“They can’t see me getting held, but they’ll call other things on me,” Harrison opined. “It’s amazing. … It’s like the wild, wild west. They’re making up the rules as they go and deciding what they want to fine and what they don’t want to fine, who they want to fine and who they don’t want to fine. They twisted our quarterback up after the whistle was blown and everything else.
“If that was (Patriots quarterback) Tom Brady, they probably would have suspended that guy. You’re saying that you’re all about player safety, but they’re not going to compensate guys for playing extra games or maybe just add 1-2 more people to the roster. They’re saying one thing and doing something else. It’s just smoke and mirrors.
“(But) I regret making those statements after the (Cleveland) game,” Harrison added. “I think that’s the whole reason I was fined $75,000, because of what I said after the game and not for the actual hit. … The way it is right now, it seems like I might be red-flagged, so anything that I do that could be close to the border will be called.”
Steelers safety Ryan Clark found Suggs’ comments to be rather humorous.
“I do believe that as defensive players, we feel targeted in this situation,” Clark said. “(But) I wouldn’t say that it has united us. (Suggs) hasn’t called us, and we’re not going to go out to eat when we get to Baltimore or anything like that. But it is tough, because those guys all play the same position. … After the game, I said that we know the NFL is going to protect quarterbacks.
“And I feel like they’re going to protect all of them, except for ours. You watch some of the things that happen to Ben, the way that he’s bent up after plays. Like the one play in Buffalo. But James makes football plays, before the whistle plays, and they’re being called. Could you imagine if he did it to a quarterback? So, it’s getting tough on James, and I don’t know what to tell him.”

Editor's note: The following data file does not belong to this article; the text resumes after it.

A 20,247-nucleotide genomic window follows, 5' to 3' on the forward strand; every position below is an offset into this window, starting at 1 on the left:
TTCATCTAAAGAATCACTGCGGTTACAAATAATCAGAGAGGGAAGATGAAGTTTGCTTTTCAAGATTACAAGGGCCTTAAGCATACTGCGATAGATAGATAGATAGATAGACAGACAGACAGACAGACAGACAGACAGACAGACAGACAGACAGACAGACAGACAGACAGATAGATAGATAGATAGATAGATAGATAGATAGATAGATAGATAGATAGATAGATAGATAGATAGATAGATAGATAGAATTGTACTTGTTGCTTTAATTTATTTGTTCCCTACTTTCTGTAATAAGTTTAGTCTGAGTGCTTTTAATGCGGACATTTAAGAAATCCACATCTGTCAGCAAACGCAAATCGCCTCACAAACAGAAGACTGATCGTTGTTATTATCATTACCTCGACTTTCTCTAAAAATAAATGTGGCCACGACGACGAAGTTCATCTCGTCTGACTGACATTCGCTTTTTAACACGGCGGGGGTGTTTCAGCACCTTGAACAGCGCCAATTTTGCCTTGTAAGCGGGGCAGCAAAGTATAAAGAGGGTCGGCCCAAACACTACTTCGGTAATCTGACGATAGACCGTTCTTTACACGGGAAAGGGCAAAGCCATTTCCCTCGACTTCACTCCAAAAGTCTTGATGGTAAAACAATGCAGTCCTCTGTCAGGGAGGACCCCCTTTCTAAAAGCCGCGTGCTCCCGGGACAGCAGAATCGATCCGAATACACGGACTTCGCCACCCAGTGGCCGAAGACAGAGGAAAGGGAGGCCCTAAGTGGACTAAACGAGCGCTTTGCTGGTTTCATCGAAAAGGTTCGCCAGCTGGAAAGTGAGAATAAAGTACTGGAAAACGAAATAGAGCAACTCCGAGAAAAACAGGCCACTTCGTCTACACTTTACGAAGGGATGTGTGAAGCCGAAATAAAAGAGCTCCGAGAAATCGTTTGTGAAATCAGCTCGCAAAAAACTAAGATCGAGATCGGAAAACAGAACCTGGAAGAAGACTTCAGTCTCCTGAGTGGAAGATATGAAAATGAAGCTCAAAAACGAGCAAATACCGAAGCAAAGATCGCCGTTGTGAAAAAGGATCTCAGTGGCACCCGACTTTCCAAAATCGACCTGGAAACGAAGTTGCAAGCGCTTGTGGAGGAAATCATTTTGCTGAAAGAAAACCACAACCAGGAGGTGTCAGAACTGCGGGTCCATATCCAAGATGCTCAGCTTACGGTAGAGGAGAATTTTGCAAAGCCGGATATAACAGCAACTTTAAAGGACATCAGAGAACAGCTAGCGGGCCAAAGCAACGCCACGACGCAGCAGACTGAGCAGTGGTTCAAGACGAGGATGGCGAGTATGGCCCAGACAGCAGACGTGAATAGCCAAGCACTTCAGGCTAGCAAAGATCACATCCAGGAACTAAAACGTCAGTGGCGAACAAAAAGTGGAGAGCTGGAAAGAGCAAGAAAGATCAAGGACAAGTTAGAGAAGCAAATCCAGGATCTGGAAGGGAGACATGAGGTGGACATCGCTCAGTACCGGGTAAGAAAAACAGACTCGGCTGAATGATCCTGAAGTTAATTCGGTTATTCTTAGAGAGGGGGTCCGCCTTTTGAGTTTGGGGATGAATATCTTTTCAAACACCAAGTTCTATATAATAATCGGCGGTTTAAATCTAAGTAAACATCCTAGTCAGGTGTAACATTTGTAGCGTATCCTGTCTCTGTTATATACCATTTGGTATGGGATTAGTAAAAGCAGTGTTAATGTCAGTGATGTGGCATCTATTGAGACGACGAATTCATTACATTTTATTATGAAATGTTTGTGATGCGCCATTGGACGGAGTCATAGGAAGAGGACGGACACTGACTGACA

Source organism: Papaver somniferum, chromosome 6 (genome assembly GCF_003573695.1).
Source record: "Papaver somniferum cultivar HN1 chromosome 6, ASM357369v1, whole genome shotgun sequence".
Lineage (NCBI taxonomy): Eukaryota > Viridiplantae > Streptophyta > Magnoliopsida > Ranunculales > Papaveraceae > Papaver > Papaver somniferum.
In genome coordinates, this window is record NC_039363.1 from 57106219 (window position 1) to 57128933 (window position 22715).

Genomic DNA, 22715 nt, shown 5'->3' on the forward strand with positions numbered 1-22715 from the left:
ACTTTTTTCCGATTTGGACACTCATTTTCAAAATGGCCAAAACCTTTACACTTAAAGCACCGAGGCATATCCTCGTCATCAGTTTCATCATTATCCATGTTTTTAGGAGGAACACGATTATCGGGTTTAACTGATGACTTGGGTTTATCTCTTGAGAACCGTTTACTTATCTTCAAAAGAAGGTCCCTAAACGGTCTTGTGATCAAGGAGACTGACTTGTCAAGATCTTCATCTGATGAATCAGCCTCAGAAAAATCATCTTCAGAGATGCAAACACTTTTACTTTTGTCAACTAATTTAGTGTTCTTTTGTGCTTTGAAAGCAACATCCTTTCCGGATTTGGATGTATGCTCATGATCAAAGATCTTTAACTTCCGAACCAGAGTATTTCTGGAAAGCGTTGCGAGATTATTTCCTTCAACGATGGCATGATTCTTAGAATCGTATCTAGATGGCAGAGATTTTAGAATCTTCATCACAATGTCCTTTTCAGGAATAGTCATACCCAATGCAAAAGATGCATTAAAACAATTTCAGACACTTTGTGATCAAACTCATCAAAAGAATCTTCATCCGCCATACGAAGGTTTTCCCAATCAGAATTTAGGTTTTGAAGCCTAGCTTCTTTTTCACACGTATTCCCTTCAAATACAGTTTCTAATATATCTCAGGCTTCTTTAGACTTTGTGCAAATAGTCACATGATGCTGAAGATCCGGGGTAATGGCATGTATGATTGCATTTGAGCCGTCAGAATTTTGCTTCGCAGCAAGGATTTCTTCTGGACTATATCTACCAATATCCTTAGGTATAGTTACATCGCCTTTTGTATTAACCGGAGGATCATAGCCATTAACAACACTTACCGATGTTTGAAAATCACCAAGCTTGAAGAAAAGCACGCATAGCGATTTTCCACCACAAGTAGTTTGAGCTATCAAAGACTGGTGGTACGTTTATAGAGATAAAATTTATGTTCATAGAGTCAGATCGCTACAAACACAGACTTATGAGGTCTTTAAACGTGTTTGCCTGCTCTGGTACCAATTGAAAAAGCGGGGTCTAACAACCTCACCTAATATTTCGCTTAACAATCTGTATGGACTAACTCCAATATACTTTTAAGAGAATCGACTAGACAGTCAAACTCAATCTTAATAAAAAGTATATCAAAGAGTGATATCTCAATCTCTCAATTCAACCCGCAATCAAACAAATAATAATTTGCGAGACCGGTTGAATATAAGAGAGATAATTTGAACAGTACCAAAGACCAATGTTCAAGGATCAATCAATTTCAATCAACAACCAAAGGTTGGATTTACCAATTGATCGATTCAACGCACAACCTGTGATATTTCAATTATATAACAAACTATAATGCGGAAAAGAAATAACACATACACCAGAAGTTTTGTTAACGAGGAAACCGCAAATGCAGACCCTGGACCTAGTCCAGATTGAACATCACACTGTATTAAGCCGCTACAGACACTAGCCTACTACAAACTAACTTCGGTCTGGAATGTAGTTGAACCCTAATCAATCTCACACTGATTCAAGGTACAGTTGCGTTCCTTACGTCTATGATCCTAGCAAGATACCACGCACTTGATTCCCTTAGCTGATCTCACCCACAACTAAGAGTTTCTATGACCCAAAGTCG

Roethlisberger also weighed in on Suggs and his own situation.
“Terrell Suggs is a great football player, (and) he seems to know some things about the game of football,” Roethlisberger said when told that Suggs believed Peyton Manning and Brady are treated differently. Then, he discussed the play in Buffalo.
“I knew I was hit under there and going down,” Roethlisberger said. “I was laying on the ground and was trying to get my knee out, because that’s what was starting to hurt. I was wondering why the scuffling was going on. My linemen were jumping on guys and (saw) that two guys were hitting me.
“I don’t think they need to pile on when I’m down, but I guess the referees call it the way they see it. I hurt my knee on that play. … In defense of my teammate, I saw the referee reach for the flag before the hit was even coming. It’s unfortunate for (Harrison), and we really feel bad for him.”

About The Author

Dale Grdnic

TIOPS Steelers Beat Writer

Dale Grdnic is a contributor to Inside Pittsburgh Sports, covering the Pittsburgh Steelers and Pitt Football. Dale has covered the Pittsburgh Sports scene for over 15 years with various publications